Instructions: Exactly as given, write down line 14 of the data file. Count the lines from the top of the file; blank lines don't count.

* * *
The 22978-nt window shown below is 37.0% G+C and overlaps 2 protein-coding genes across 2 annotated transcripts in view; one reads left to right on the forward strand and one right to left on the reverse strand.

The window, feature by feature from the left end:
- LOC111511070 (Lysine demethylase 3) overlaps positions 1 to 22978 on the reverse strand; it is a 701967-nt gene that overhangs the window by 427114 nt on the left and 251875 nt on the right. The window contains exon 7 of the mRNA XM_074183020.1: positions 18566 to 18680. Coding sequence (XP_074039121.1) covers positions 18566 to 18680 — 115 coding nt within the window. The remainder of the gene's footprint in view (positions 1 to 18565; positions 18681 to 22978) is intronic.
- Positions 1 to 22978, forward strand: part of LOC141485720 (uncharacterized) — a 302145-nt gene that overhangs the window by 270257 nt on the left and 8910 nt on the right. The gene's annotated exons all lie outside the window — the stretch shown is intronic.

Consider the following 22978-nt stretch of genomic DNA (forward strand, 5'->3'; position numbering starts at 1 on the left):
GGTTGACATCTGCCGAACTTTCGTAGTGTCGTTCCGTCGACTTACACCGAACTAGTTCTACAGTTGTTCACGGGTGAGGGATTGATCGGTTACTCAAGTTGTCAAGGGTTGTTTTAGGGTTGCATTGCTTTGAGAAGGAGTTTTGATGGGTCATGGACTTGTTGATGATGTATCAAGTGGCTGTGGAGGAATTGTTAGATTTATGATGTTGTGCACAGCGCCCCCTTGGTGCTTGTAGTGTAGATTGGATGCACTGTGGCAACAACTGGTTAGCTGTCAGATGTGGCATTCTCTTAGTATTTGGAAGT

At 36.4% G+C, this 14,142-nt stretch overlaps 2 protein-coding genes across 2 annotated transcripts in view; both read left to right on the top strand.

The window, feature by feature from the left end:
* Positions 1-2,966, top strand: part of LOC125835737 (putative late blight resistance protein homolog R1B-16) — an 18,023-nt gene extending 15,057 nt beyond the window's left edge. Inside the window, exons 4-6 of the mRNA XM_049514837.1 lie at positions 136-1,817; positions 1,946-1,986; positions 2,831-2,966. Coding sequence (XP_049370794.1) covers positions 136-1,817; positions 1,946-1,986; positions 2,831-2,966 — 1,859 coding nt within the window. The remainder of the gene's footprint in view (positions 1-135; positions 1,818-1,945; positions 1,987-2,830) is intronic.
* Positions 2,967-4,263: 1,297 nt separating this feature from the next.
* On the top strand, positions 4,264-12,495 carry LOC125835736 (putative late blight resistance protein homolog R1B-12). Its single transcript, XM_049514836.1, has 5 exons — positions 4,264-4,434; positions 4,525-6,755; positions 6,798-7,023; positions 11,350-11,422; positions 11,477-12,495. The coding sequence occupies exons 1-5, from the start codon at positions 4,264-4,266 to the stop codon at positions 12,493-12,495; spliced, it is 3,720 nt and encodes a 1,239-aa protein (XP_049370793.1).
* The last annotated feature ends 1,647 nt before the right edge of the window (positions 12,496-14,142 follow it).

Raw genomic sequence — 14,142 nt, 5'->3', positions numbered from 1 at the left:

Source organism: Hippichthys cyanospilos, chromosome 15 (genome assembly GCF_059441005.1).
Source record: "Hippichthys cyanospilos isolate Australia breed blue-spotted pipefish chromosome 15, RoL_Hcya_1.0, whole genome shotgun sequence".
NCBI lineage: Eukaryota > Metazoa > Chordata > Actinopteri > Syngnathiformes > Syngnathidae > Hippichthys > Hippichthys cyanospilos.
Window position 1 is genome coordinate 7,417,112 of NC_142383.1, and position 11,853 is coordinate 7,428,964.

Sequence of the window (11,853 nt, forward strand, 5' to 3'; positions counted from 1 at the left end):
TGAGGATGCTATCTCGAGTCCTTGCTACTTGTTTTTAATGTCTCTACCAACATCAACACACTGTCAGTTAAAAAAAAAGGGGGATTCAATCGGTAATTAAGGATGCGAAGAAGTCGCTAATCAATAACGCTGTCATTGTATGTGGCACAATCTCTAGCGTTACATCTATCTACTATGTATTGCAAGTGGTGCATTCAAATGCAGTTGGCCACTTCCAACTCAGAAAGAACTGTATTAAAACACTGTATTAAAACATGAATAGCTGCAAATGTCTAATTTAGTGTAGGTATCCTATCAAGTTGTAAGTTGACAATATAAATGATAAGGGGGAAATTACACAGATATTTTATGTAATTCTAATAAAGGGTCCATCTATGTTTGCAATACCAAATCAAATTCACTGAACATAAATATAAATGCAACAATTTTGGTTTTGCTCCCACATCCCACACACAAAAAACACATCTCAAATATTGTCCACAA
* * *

Source organism: Hippichthys cyanospilos, chromosome 15 (genome assembly GCF_059441005.1).